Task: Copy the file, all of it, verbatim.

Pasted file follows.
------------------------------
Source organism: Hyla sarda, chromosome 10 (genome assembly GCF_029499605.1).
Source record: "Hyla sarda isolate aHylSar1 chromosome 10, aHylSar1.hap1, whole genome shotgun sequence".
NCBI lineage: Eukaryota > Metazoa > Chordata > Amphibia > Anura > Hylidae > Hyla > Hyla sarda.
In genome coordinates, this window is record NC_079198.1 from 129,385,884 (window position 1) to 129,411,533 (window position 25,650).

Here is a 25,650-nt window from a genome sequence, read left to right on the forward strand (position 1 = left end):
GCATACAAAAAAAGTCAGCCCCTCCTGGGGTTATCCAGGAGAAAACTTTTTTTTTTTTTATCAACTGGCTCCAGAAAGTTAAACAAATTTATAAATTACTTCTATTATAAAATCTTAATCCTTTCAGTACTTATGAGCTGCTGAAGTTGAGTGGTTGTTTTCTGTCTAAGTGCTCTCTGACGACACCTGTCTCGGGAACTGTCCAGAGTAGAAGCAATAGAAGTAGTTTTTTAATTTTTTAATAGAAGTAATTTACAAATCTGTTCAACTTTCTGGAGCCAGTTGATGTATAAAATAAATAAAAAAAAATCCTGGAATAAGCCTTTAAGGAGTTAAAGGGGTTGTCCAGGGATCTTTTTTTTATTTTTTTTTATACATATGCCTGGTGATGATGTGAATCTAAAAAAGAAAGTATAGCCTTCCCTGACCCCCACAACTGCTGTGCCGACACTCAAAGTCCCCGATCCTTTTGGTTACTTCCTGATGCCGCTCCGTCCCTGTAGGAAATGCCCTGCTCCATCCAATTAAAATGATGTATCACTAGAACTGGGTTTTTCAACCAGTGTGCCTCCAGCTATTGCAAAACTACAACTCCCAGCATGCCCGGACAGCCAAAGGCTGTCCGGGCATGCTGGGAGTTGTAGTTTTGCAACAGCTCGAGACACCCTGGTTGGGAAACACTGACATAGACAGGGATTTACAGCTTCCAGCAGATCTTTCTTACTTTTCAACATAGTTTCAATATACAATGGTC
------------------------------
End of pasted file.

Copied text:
Source organism: Hyla sarda, chromosome 10 (genome assembly GCF_029499605.1).
Source record: "Hyla sarda isolate aHylSar1 chromosome 10, aHylSar1.hap1, whole genome shotgun sequence".
NCBI lineage: Eukaryota > Metazoa > Chordata > Amphibia > Anura > Hylidae > Hyla > Hyla sarda.
In genome coordinates, this window is record NC_079198.1 from 129,385,884 (window position 1) to 129,411,533 (window position 25,650).

Here is a 25,650-nt window from a genome sequence, read left to right on the forward strand (position 1 = left end):
GCATACAAAAAAAGTCAGCCCCTCCTGGGGTTATCCAGGAGAAAACTTTTTTTTTTTTTATCAACTGGCTCCAGAAAGTTAAACAAATTTATAAATTACTTCTATTATAAAATCTTAATCCTTTCAGTACTTATGAGCTGCTGAAGTTGAGTGGTTGTTTTCTGTCTAAGTGCTCTCTGACGACACCTGTCTCGGGAACTGTCCAGAGTAGAAGCAATAGAAGTAGTTTTTTAATTTTTTAATAGAAGTAATTTACAAATCTGTTCAACTTTCTGGAGCCAGTTGATGTATAAAATAAATAAAAAAAAATCCTGGAATAAGCCTTTAAGGAGTTAAAGGGGTTGTCCAGGGATCTTTTTTTTATTTTTTTTTATACATATGCCTGGTGATGATGTGAATCTAAAAAAGAAAGTATAGCCTTCCCTGACCCCCACAACTGCTGTGCCGACACTCAAAGTCCCCGATCCTTTTGGTTACTTCCTGATGCCGCTCCGTCCCTGTAGGAAATGCCCTGCTCCATCCAATTAAAATGATGTATCACTAGAACTGGGTTTTTCAACCAGTGTGCCTCCAGCTATTGCAAAACTACAACTCCCAGCATGCCCGGACAGCCAAAGGCTGTCCGGGCATGCTGGGAGTTGTAGTTTTGCAACAGCTCGAGACACCCTGGTTGGGAAACACTGACATAGACAGGGATTTACAGCTTCCAGCAGATCTTTCTTACTTTTCAACATAGTTTCAATATACAATGGTC